Launching your child into adulthood
Launching – I love that term. It immediately makes me think this is a positive movement forward.
In this conversation, Corie expertly weaves a beautiful discussion into the adult relationships we, as military spouses, have or can have in the future, from preparing our child to leave the nest with all that is required to the intricate and sometimes emotional relationships of keeping our parents and in-laws connected in a constantly moving and changing world.
I have never seen this topic from this point of view before, but it is true. As military spouses, we move, modify, adapt, and root our families in our new environments. As well as making sure everyone on each side of the family and extended families feel connected and loved. We are the middleman, and it can be exhausting!
She talks about “playing the long game” in parenting and not worrying about the small stuff but mainly focusing on letting them know you love them and working on communication. She mentions when speaking to your child, asking yourself, “What do they need me to be?” Are they venting or asking for help?
I tried a tip this weekend on my son. He had just had an awful day on the sports field and got into the car upset and embarrassed. I used Corie’s advice by asking what he needed me to be for him. He said, “I don’t know; just be here.” It was a lovely interaction, as it gave me a clear cue of what he needed from me.
We can use this tool with our extended family and grandparents, too. Except this time, we flip it over, and instead of asking your family what they need from you, you tell them what you need from them. This way, the communication is clear, and everyone can be on the same page. I love this advice, as it takes the pressure off you completely.
Related Content: Let’s Talk About Your Relationship With Your Own Parents with Elaine Lowry Brye, video interview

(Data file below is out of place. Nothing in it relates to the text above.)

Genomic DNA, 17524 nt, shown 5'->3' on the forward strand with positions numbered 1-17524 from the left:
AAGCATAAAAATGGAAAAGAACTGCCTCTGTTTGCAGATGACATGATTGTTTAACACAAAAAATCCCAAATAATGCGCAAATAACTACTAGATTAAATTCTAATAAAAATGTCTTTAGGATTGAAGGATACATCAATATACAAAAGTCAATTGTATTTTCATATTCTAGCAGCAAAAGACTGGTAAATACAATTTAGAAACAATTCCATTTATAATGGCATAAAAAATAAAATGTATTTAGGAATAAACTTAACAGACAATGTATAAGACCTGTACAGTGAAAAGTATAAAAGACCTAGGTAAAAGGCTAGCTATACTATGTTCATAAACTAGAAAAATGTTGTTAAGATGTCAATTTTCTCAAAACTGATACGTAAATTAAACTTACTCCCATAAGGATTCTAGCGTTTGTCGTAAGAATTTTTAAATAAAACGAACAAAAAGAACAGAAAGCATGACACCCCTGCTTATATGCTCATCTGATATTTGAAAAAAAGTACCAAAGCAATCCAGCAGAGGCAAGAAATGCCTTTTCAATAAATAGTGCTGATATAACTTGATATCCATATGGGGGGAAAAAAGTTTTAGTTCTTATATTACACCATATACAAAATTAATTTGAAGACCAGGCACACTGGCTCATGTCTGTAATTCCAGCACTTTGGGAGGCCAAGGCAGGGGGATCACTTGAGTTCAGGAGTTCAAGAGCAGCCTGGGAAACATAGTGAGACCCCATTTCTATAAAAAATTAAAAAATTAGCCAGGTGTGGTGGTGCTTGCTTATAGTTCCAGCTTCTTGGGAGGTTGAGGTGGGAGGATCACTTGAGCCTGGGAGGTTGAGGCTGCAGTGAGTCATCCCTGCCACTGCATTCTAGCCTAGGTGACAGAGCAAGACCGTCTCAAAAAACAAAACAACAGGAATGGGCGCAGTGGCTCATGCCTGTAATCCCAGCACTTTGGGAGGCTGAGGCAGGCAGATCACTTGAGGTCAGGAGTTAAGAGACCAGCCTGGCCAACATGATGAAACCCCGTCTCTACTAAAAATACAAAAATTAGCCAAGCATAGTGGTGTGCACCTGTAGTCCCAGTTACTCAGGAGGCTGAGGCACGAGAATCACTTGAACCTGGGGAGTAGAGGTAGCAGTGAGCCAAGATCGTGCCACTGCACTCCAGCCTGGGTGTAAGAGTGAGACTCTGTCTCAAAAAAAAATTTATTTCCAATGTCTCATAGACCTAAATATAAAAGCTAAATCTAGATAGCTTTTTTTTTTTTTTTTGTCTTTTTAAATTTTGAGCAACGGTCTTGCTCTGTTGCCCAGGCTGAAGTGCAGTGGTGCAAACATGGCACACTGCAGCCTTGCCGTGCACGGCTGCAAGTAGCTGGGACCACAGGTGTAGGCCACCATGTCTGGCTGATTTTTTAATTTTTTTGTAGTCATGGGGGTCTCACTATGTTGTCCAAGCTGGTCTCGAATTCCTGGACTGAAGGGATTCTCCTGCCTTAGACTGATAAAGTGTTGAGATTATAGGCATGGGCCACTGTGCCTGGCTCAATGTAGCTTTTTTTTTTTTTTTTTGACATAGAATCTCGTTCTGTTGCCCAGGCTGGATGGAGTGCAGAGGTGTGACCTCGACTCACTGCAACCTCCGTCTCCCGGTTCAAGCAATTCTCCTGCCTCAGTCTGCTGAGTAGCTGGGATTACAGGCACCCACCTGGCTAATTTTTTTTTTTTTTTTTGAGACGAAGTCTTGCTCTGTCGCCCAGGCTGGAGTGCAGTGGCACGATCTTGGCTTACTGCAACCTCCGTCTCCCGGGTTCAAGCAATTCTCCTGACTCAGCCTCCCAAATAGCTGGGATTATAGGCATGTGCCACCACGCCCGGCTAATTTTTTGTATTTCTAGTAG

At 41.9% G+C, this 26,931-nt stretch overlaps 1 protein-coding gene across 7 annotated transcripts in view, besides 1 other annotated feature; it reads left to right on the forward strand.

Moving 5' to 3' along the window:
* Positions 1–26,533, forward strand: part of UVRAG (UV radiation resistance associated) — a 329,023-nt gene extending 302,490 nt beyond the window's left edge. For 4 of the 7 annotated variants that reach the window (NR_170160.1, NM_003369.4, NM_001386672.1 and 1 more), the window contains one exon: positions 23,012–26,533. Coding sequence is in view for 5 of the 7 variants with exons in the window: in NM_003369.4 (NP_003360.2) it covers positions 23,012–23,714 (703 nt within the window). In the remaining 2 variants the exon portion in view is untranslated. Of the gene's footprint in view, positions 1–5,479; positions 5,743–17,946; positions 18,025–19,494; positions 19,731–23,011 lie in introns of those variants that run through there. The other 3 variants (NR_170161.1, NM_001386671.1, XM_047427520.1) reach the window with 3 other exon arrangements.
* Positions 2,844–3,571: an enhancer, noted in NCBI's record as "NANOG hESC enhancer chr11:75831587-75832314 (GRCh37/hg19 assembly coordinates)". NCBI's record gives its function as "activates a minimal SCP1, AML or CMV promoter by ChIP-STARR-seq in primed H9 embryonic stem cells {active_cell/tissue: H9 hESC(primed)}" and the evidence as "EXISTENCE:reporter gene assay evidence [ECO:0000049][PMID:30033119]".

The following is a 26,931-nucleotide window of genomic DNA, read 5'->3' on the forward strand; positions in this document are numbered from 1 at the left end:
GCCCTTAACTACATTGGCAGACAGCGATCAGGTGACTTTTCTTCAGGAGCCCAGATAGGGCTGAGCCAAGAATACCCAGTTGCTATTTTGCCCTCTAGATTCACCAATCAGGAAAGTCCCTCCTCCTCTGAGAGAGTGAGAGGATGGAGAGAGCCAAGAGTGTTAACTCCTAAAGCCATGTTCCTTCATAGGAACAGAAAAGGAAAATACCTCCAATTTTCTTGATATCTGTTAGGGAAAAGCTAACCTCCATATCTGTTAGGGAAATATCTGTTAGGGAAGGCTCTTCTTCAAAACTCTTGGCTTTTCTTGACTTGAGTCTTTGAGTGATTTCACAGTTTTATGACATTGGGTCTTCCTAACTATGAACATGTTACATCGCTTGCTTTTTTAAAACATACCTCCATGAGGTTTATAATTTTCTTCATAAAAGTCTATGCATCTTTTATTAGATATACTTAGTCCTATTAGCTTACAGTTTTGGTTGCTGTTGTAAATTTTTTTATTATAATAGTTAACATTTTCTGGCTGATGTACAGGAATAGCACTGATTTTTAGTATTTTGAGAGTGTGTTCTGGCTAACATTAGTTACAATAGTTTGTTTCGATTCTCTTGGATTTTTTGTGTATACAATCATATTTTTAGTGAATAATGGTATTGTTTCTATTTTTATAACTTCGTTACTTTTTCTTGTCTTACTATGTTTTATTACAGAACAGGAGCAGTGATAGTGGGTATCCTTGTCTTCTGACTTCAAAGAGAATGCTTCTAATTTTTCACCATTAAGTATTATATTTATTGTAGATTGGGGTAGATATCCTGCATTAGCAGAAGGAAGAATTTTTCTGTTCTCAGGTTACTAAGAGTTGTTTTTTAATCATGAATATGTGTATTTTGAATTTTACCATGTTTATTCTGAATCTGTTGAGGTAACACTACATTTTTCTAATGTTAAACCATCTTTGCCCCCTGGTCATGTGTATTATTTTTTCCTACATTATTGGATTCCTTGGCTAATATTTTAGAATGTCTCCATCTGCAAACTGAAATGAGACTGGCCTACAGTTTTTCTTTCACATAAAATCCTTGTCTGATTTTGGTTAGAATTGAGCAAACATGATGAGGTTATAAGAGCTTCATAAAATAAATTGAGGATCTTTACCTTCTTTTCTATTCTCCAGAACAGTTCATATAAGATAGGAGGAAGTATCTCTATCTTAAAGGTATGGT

When it comes to our young adults and the dynamic changes before them, she speaks about the pressure to be sure we have equipped our kids with all they need for their big launch into the world. She made a great point that, in some cases, we must prepare them to deal with relationships. By moving, our military kids often avoid conflict, personality clashes, or complicated relationships by moving themselves, or perhaps those conflicts move away from them. This can be an adjustment in the adult world if they are not moving or will be in one place for a long time.
Ultimately, her message was to give grace to yourself as a parent, your parents, and your children. Model behavior that includes humility and allow growth in all parties (even your parents can change), and lastly, show them you can change and grow too.
Managing relationships and communication are the two most challenging parts of our parenting – but Corie shares from a deep place of understanding and care.
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Joanne Holbrook is a mother of two and spouse to a United States Army Officer who has moved every two years for the past 18 years. She has lived and raised her family in South Africa, England, Germany, Australia, and across the United States, and is currently living in Hawaii. As a South African, combined with her world travels, including her 25 years of teaching in performing arts high schools, has allowed Joanne to observe culture and parenting from
multiple international perspectives.
She is the author of the four-time award-winning book “Your Passport To Parenting,” which has been translated into multiple languages, and a professional keynote speaker, parenting course creator, and facilitator who shares parenting stories to help build positive, values-based families worldwide.
Sign up for her online course IGNITE – fire up your parenting spirit at https://yourpassporttoparenting.teachable.com/
OTHER IWS23 RECAP ARTICLES:
Day 1 – IWS23 Recap: Rediscover New Beginnings with Amanda Dodson, Doula
Day 1 – IWS23 Recap: Cultivating Empathy in Early Childhood with Shermaine Perry-Knights
Day 2 – IWS23 Recap: Holistic Care for Teens with Dr. Amber Mattingly
Day 2 – IWS23 Recap: Parenting in Blended Families with Chaplain (LTC) Terrell Jones